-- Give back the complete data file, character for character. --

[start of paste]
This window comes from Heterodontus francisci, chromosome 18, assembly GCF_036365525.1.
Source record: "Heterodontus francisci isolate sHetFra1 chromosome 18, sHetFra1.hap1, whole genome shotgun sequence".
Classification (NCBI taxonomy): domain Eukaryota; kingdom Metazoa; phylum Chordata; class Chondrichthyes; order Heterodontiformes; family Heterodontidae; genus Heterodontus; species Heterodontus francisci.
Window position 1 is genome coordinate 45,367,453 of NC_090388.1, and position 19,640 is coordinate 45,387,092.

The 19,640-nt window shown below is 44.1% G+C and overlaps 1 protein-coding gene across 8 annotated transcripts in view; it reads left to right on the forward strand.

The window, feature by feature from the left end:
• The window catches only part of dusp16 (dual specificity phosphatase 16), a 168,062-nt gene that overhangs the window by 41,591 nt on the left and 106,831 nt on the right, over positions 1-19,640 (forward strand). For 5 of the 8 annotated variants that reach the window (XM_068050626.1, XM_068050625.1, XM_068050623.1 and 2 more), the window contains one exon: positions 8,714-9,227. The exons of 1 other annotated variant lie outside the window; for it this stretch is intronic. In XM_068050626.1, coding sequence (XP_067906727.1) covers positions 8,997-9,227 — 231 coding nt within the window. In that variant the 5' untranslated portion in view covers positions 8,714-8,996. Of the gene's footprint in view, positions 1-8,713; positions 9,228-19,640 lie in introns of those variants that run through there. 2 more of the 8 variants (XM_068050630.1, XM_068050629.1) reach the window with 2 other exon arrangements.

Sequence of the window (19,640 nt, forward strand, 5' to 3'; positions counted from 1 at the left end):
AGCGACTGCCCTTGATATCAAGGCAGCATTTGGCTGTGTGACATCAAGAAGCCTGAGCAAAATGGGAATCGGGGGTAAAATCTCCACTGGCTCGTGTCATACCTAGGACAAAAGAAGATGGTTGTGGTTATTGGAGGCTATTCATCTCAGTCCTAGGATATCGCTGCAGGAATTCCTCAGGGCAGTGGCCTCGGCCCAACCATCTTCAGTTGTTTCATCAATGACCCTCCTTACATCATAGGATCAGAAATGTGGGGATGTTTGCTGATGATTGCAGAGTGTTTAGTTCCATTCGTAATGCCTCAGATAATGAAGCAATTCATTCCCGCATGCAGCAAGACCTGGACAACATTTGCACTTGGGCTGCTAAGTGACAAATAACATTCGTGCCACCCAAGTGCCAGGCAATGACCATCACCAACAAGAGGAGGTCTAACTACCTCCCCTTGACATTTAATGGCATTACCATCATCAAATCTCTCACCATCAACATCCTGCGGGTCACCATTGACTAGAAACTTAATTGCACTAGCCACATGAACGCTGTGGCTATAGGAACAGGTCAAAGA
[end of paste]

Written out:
This window comes from Heterodontus francisci, chromosome 18, assembly GCF_036365525.1.
Source record: "Heterodontus francisci isolate sHetFra1 chromosome 18, sHetFra1.hap1, whole genome shotgun sequence".
Classification (NCBI taxonomy): domain Eukaryota; kingdom Metazoa; phylum Chordata; class Chondrichthyes; order Heterodontiformes; family Heterodontidae; genus Heterodontus; species Heterodontus francisci.
Window position 1 is genome coordinate 45,367,453 of NC_090388.1, and position 19,640 is coordinate 45,387,092.

The 19,640-nt window shown below is 44.1% G+C and overlaps 1 protein-coding gene across 8 annotated transcripts in view; it reads left to right on the forward strand.

The window, feature by feature from the left end:
• The window catches only part of dusp16 (dual specificity phosphatase 16), a 168,062-nt gene that overhangs the window by 41,591 nt on the left and 106,831 nt on the right, over positions 1-19,640 (forward strand). For 5 of the 8 annotated variants that reach the window (XM_068050626.1, XM_068050625.1, XM_068050623.1 and 2 more), the window contains one exon: positions 8,714-9,227. The exons of 1 other annotated variant lie outside the window; for it this stretch is intronic. In XM_068050626.1, coding sequence (XP_067906727.1) covers positions 8,997-9,227 — 231 coding nt within the window. In that variant the 5' untranslated portion in view covers positions 8,714-8,996. Of the gene's footprint in view, positions 1-8,713; positions 9,228-19,640 lie in introns of those variants that run through there. 2 more of the 8 variants (XM_068050630.1, XM_068050629.1) reach the window with 2 other exon arrangements.

Sequence of the window (19,640 nt, forward strand, 5' to 3'; positions counted from 1 at the left end):
AGCGACTGCCCTTGATATCAAGGCAGCATTTGGCTGTGTGACATCAAGAAGCCTGAGCAAAATGGGAATCGGGGGTAAAATCTCCACTGGCTCGTGTCATACCTAGGACAAAAGAAGATGGTTGTGGTTATTGGAGGCTATTCATCTCAGTCCTAGGATATCGCTGCAGGAATTCCTCAGGGCAGTGGCCTCGGCCCAACCATCTTCAGTTGTTTCATCAATGACCCTCCTTACATCATAGGATCAGAAATGTGGGGATGTTTGCTGATGATTGCAGAGTGTTTAGTTCCATTCGTAATGCCTCAGATAATGAAGCAATTCATTCCCGCATGCAGCAAGACCTGGACAACATTTGCACTTGGGCTGCTAAGTGACAAATAACATTCGTGCCACCCAAGTGCCAGGCAATGACCATCACCAACAAGAGGAGGTCTAACTACCTCCCCTTGACATTTAATGGCATTACCATCATCAAATCTCTCACCATCAACATCCTGCGGGTCACCATTGACTAGAAACTTAATTGCACTAGCCACATGAACGCTGTGGCTATAGGAACAGGTCAAAGA